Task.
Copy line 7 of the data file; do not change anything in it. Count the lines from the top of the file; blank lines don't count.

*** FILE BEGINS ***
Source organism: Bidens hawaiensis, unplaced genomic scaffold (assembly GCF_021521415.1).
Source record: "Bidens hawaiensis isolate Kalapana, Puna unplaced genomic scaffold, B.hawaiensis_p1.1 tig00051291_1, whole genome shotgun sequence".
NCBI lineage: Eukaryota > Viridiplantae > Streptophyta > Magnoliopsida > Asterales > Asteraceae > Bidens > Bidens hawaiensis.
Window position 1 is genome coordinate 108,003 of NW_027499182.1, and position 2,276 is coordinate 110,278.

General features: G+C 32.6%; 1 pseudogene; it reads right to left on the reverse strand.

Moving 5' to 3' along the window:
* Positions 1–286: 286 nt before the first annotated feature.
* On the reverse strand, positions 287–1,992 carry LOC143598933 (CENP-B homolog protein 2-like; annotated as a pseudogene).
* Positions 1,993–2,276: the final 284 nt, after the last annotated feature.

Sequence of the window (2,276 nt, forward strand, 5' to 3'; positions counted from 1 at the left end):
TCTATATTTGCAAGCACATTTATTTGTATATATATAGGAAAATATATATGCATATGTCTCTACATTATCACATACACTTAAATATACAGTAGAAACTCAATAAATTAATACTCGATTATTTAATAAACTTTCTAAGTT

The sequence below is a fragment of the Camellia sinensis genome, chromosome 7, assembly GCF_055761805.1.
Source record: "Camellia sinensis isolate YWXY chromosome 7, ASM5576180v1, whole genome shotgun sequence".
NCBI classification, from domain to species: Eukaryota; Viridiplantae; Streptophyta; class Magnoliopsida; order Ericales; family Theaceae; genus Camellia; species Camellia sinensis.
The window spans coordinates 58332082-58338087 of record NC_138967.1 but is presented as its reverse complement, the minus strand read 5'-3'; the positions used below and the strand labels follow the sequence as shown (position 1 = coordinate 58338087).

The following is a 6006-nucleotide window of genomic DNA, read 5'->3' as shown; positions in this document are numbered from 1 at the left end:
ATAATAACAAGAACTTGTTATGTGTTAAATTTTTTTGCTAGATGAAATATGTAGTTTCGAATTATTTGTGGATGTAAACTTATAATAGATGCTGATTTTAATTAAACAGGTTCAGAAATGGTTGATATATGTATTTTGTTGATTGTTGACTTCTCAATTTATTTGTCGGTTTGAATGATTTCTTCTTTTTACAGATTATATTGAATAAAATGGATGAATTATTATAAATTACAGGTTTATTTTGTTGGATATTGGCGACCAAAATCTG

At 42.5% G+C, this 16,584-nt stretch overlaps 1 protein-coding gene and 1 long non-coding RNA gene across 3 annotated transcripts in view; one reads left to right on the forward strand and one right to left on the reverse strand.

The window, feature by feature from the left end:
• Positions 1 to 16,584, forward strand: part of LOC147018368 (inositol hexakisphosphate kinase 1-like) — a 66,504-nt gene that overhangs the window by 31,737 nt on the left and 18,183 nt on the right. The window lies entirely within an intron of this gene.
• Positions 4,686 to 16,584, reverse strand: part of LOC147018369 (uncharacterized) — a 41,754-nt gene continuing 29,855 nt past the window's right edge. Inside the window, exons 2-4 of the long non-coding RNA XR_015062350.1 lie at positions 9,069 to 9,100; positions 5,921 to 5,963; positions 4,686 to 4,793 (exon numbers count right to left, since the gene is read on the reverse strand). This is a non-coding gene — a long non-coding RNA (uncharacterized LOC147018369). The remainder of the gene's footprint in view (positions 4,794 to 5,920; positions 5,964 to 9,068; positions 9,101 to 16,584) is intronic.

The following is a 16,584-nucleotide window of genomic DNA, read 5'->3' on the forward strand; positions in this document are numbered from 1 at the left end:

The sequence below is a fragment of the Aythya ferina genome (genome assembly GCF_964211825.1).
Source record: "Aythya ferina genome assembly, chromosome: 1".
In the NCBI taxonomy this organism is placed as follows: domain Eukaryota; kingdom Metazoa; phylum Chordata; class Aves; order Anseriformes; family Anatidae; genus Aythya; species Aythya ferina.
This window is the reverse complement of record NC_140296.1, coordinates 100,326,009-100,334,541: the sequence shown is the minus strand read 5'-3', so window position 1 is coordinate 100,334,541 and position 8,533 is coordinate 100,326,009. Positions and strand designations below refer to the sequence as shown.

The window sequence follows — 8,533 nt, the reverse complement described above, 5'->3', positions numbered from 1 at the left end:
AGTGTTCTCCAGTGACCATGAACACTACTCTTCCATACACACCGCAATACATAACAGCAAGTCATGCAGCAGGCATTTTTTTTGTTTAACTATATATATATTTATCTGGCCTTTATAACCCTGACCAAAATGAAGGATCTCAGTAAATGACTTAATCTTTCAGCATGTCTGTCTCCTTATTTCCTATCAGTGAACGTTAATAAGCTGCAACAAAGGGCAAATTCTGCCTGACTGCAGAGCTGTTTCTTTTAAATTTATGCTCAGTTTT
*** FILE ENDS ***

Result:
* Positions 1–286: 286 nt before the first annotated feature.